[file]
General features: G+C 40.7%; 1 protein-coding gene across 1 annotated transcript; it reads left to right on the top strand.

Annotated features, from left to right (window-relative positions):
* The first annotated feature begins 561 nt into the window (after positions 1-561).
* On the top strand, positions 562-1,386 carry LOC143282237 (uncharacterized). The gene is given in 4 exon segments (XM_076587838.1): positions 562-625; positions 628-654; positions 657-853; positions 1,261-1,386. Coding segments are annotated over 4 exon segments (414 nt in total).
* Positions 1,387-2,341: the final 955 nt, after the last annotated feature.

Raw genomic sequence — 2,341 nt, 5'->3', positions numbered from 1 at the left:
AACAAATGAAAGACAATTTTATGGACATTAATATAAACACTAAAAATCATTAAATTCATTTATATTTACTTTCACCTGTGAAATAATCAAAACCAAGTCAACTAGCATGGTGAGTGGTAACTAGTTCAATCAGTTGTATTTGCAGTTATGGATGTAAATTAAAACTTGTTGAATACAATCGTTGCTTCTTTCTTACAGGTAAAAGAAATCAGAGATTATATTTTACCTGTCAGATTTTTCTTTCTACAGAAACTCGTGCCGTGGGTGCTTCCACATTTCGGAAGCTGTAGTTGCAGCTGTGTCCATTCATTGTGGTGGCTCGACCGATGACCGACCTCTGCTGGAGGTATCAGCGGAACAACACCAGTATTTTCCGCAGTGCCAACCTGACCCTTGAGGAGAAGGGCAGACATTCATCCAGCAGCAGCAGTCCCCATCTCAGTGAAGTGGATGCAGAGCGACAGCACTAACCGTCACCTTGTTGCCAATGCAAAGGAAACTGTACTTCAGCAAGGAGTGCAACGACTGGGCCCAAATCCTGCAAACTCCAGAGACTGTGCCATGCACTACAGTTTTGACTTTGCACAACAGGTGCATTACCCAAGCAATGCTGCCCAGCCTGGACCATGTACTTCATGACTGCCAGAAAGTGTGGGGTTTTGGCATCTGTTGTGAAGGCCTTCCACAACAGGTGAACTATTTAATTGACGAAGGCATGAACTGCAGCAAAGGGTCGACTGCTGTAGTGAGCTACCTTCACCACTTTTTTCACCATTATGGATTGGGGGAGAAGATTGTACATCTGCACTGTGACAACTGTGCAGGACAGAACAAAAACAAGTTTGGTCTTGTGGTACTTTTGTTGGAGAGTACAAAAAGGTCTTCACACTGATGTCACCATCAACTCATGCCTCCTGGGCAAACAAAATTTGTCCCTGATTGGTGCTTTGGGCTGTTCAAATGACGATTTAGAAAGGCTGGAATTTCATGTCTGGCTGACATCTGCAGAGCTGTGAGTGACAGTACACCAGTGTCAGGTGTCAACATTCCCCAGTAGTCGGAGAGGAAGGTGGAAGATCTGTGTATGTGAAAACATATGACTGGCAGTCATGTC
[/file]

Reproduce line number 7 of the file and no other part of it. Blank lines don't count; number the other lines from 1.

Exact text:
AACAAATGAAAGACAATTTTATGGACATTAATATAAACACTAAAAATCATTAAATTCATTTATATTTACTTTCACCTGTGAAATAATCAAAACCAAGTCAACTAGCATGGTGAGTGGTAACTAGTTCAATCAGTTGTATTTGCAGTTATGGATGTAAATTAAAACTTGTTGAATACAATCGTTGCTTCTTTCTTACAGGTAAAAGAAATCAGAGATTATATTTTACCTGTCAGATTTTTCTTTCTACAGAAACTCGTGCCGTGGGTGCTTCCACATTTCGGAAGCTGTAGTTGCAGCTGTGTCCATTCATTGTGGTGGCTCGACCGATGACCGACCTCTGCTGGAGGTATCAGCGGAACAACACCAGTATTTTCCGCAGTGCCAACCTGACCCTTGAGGAGAAGGGCAGACATTCATCCAGCAGCAGCAGTCCCCATCTCAGTGAAGTGGATGCAGAGCGACAGCACTAACCGTCACCTTGTTGCCAATGCAAAGGAAACTGTACTTCAGCAAGGAGTGCAACGACTGGGCCCAAATCCTGCAAACTCCAGAGACTGTGCCATGCACTACAGTTTTGACTTTGCACAACAGGTGCATTACCCAAGCAATGCTGCCCAGCCTGGACCATGTACTTCATGACTGCCAGAAAGTGTGGGGTTTTGGCATCTGTTGTGAAGGCCTTCCACAACAGGTGAACTATTTAATTGACGAAGGCATGAACTGCAGCAAAGGGTCGACTGCTGTAGTGAGCTACCTTCACCACTTTTTTCACCATTATGGATTGGGGGAGAAGATTGTACATCTGCACTGTGACAACTGTGCAGGACAGAACAAAAACAAGTTTGGTCTTGTGGTACTTTTGTTGGAGAGTACAAAAAGGTCTTCACACTGATGTCACCATCAACTCATGCCTCCTGGGCAAACAAAATTTGTCCCTGATTGGTGCTTTGGGCTGTTCAAATGACGATTTAGAAAGGCTGGAATTTCATGTCTGGCTGACATCTGCAGAGCTGTGAGTGACAGTACACCAGTGTCAGGTGTCAACATTCCCCAGTAGTCGGAGAGGAAGGTGGAAGATCTGTGTATGTGAAAACATATGACTGGCAGTCATGTC